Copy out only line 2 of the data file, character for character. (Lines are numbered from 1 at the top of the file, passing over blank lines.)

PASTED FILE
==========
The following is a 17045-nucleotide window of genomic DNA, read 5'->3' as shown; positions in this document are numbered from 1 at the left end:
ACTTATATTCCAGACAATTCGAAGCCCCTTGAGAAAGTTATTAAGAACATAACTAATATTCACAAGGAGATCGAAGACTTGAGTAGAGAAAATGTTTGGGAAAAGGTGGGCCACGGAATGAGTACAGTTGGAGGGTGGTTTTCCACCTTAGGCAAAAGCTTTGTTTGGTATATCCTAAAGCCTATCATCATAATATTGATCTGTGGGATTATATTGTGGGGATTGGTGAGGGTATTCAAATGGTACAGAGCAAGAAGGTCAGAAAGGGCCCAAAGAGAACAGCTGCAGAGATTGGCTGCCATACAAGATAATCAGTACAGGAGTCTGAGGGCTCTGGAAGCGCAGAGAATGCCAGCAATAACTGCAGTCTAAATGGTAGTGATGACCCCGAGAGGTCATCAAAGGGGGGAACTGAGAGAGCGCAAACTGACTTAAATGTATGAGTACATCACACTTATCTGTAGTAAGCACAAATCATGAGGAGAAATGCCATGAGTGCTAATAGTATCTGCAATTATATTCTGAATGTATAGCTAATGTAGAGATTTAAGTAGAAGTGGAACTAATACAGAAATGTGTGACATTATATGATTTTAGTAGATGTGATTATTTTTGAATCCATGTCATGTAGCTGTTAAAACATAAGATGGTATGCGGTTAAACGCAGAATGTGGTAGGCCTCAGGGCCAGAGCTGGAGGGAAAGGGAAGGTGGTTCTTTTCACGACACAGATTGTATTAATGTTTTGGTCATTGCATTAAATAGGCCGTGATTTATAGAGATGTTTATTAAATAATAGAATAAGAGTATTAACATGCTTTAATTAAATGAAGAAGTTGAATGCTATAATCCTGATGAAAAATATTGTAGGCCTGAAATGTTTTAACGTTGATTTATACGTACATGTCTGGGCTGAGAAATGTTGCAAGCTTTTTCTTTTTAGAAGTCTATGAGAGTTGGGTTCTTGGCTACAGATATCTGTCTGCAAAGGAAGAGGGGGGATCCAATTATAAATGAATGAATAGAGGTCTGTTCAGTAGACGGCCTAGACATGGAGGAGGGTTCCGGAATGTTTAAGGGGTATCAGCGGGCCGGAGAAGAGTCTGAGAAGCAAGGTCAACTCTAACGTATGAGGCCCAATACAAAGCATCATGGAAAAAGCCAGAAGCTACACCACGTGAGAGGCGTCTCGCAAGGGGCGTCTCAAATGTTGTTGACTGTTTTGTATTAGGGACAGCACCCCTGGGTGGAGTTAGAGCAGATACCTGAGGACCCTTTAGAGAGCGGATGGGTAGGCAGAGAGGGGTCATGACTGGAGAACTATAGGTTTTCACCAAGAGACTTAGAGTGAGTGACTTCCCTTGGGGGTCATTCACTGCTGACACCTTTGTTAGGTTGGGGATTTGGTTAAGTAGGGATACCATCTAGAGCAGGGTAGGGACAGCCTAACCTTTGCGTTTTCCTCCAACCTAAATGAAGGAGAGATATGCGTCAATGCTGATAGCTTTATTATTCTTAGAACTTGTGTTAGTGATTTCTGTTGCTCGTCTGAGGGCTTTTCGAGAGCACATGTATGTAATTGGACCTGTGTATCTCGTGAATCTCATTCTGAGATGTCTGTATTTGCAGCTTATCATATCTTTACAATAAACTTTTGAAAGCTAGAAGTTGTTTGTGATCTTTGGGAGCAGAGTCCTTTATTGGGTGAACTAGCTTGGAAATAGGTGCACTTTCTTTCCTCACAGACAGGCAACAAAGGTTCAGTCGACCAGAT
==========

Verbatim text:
ACTTATATTCCAGACAATTCGAAGCCCCTTGAGAAAGTTATTAAGAACATAACTAATATTCACAAGGAGATCGAAGACTTGAGTAGAGAAAATGTTTGGGAAAAGGTGGGCCACGGAATGAGTACAGTTGGAGGGTGGTTTTCCACCTTAGGCAAAAGCTTTGTTTGGTATATCCTAAAGCCTATCATCATAATATTGATCTGTGGGATTATATTGTGGGGATTGGTGAGGGTATTCAAATGGTACAGAGCAAGAAGGTCAGAAAGGGCCCAAAGAGAACAGCTGCAGAGATTGGCTGCCATACAAGATAATCAGTACAGGAGTCTGAGGGCTCTGGAAGCGCAGAGAATGCCAGCAATAACTGCAGTCTAAATGGTAGTGATGACCCCGAGAGGTCATCAAAGGGGGGAACTGAGAGAGCGCAAACTGACTTAAATGTATGAGTACATCACACTTATCTGTAGTAAGCACAAATCATGAGGAGAAATGCCATGAGTGCTAATAGTATCTGCAATTATATTCTGAATGTATAGCTAATGTAGAGATTTAAGTAGAAGTGGAACTAATACAGAAATGTGTGACATTATATGATTTTAGTAGATGTGATTATTTTTGAATCCATGTCATGTAGCTGTTAAAACATAAGATGGTATGCGGTTAAACGCAGAATGTGGTAGGCCTCAGGGCCAGAGCTGGAGGGAAAGGGAAGGTGGTTCTTTTCACGACACAGATTGTATTAATGTTTTGGTCATTGCATTAAATAGGCCGTGATTTATAGAGATGTTTATTAAATAATAGAATAAGAGTATTAACATGCTTTAATTAAATGAAGAAGTTGAATGCTATAATCCTGATGAAAAATATTGTAGGCCTGAAATGTTTTAACGTTGATTTATACGTACATGTCTGGGCTGAGAAATGTTGCAAGCTTTTTCTTTTTAGAAGTCTATGAGAGTTGGGTTCTTGGCTACAGATATCTGTCTGCAAAGGAAGAGGGGGGATCCAATTATAAATGAATGAATAGAGGTCTGTTCAGTAGACGGCCTAGACATGGAGGAGGGTTCCGGAATGTTTAAGGGGTATCAGCGGGCCGGAGAAGAGTCTGAGAAGCAAGGTCAACTCTAACGTATGAGGCCCAATACAAAGCATCATGGAAAAAGCCAGAAGCTACACCACGTGAGAGGCGTCTCGCAAGGGGCGTCTCAAATGTTGTTGACTGTTTTGTATTAGGGACAGCACCCCTGGGTGGAGTTAGAGCAGATACCTGAGGACCCTTTAGAGAGCGGATGGGTAGGCAGAGAGGGGTCATGACTGGAGAACTATAGGTTTTCACCAAGAGACTTAGAGTGAGTGACTTCCCTTGGGGGTCATTCACTGCTGACACCTTTGTTAGGTTGGGGATTTGGTTAAGTAGGGATACCATCTAGAGCAGGGTAGGGACAGCCTAACCTTTGCGTTTTCCTCCAACCTAAATGAAGGAGAGATATGCGTCAATGCTGATAGCTTTATTATTCTTAGAACTTGTGTTAGTGATTTCTGTTGCTCGTCTGAGGGCTTTTCGAGAGCACATGTATGTAATTGGACCTGTGTATCTCGTGAATCTCATTCTGAGATGTCTGTATTTGCAGCTTATCATATCTTTACAATAAACTTTTGAAAGCTAGAAGTTGTTTGTGATCTTTGGGAGCAGAGTCCTTTATTGGGTGAACTAGCTTGGAAATAGGTGCACTTTCTTTCCTCACAGACAGGCAACAAAGGTTCAGTCGACCAGAT